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Hundred most cited articles in perioperative neurocognitive disorder: a bibliometric analysis

Abstract

Background

In line with aging populations and increased application of anesthesia and surgery, perioperative neurocognitive disorder (PND) has received growing attention worldwide. Considerable researches into PND are being conducted; however, the quantity and quality of such researches have not been reported. Through a retrospective bibliometric analysis, this study aims to identify and characterize the top 100 cited publications on PND.

Methods

We searched the Web of Science database to find the top 100 cited articles focusing on PND. We collected bibliographic information, including year of publication, country of origin, article type, published journal, citation count, and authorship. To determine changes with time, we compared older and newest articles.

Results

The top 100 cited articles were published between 1955 and 2016; the number of citations ranged from 111 to 1248. The United States had the most published papers; clinical trial was the most common article type. The specialty journals of Anesthesiology and Anesthesia & Analgesia were the two most cited journals. Newest articles had a comparable number of citations to older articles, but the former had higher annual citation rates, greater funding disclosures, more focus on basic research, and more open access publications.

Conclusions

This study provides a comprehensive overview of the most cited articles and highlights the increasing attention on PND. High-quality clinical trials with a greater journal impact factor receive more citations. However, there has been a growth in the number of basic science studies as an area of research with respect to the pathogenesis of PND.

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Background

Formerly known as postoperative delirium (POD) and postoperative cognitive dysfunction (POCD), perioperative neurocognitive disorder (PND) is an overarching concept for identifying cognitive impairment during the preoperative or postoperative period [1]. PND is one of the most common perioperative complications observed in older individuals who receive surgery under general or regional anesthesia. PND is evidenced as disorders in executive function, memory, and other cognitive aspects for a period ranging from hours to months. This clinical syndrome was first reported in 1955 by Bedford [2]. Since then, many studies have examined PND from multiple perspectives, including risk factors, prevention, treatment, probable mechanisms, and with a focus on humans, rodents, and cells. PND is currently one of the most frequently studied areas in perioperative medicine.

Bibliometric studies are important tools in evaluating research performance and identifying influential papers in a particular field. One investigation conducted a bibliometric analysis of publications on POCD between 2000 and 2019; it identified publication trends and hot spots in POCD research over the 20-year period [3]. However, a bibliometric analysis of high quality, top-cited papers on PND has yet to be carried out. By comparing changes in the citation trends of published papers, it is possible to better understand the current research situation and determine the direction for future efforts. The present study aimed to assess the 100 most cited papers on PND using bibliometric analysis to identify the nature, content, and their shifts with time.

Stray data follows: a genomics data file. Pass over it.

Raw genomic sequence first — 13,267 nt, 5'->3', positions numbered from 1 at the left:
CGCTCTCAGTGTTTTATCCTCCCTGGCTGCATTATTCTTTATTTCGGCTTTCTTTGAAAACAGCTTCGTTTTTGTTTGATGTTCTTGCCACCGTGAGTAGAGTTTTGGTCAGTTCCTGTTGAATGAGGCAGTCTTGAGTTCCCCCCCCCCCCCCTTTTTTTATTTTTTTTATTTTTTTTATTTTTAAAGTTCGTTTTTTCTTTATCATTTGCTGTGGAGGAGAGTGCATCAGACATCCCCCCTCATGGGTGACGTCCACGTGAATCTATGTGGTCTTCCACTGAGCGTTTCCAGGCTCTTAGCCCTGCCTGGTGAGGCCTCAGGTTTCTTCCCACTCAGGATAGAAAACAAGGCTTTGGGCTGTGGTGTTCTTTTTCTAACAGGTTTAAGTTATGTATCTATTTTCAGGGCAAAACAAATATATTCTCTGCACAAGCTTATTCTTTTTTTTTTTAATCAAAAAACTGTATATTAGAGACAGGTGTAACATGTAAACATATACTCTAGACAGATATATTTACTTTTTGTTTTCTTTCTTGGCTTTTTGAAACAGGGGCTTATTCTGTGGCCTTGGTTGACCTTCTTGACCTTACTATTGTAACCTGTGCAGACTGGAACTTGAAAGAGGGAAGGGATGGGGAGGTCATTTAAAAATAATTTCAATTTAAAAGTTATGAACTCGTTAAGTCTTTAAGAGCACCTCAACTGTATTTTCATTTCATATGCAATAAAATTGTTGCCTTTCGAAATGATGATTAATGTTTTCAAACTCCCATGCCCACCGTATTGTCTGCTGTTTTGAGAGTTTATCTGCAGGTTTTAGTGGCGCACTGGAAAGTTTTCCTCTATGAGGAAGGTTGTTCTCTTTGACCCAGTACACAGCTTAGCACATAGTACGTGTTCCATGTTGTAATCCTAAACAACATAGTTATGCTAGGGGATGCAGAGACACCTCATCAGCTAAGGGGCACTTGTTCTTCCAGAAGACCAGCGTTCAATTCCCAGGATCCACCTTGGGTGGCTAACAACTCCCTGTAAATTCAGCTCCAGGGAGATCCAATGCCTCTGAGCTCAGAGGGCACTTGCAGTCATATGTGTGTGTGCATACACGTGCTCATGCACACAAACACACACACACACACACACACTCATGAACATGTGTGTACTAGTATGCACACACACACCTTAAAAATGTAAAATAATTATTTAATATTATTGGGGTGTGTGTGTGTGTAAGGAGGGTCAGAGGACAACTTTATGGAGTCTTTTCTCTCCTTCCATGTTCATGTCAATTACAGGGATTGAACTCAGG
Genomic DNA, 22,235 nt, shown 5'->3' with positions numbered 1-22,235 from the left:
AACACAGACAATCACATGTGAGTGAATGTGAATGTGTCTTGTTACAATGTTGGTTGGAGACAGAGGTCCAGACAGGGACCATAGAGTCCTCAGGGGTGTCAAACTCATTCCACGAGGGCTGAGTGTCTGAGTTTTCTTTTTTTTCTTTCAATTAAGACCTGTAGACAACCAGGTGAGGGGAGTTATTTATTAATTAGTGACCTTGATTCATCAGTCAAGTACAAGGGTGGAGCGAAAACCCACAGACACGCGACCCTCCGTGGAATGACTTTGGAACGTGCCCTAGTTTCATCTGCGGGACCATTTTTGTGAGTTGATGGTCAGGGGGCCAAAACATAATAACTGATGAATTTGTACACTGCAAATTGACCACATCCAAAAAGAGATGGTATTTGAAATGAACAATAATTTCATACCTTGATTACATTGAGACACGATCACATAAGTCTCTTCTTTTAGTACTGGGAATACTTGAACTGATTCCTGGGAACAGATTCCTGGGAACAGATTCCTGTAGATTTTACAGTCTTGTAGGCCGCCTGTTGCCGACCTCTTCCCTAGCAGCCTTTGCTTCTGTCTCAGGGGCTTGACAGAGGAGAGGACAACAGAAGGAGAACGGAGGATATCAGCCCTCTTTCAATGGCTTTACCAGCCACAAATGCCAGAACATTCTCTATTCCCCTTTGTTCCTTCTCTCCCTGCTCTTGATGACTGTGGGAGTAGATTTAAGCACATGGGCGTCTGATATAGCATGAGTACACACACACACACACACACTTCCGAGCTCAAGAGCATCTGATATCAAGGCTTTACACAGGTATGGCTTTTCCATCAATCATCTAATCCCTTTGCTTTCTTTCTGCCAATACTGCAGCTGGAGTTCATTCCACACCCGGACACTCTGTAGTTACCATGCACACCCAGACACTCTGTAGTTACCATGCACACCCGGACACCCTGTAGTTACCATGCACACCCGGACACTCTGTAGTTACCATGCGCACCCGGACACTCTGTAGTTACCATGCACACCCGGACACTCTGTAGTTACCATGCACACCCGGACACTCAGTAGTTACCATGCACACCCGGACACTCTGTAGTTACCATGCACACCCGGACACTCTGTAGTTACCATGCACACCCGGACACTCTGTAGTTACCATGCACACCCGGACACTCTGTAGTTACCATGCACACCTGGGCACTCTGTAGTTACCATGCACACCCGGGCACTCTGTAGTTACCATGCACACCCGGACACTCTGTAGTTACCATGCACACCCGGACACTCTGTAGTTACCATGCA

Materials and methods

Search strategy

We examined publications focusing on PND from 1955 to 2020 using the Web of Science database. The key words we applied were “postoperative cognitive dysfunction,” “postoperative delirium,” “perioperative neurocognitive disorder,” “surgery,” “surgical,” “anesthetic,” and “cognitive dysfunction” combined with AND and OR Boolean operators. We limited the search to English-language publications. We conducted the article search using the Science Citation Index Expanded database of the Web of Science Core Collection to obtain the 100 most cited papers that focused on PND. We collected the following bibliometric information: year of publication; country of origin; article type (basic research, clinical randomized controlled trial, clinical cohort study, clinical case-control study, clinical case series, narrative review or expert opinion, and systematic review or meta-analysis); published journal; citation count; and authorship. We applied no exclusion criteria. Further, we sorted the papers by date of publication; to evaluate the research characteristic shifts over time, we divided into them into 50 older articles (before February 2008) and 50 newest articles (after June 2008).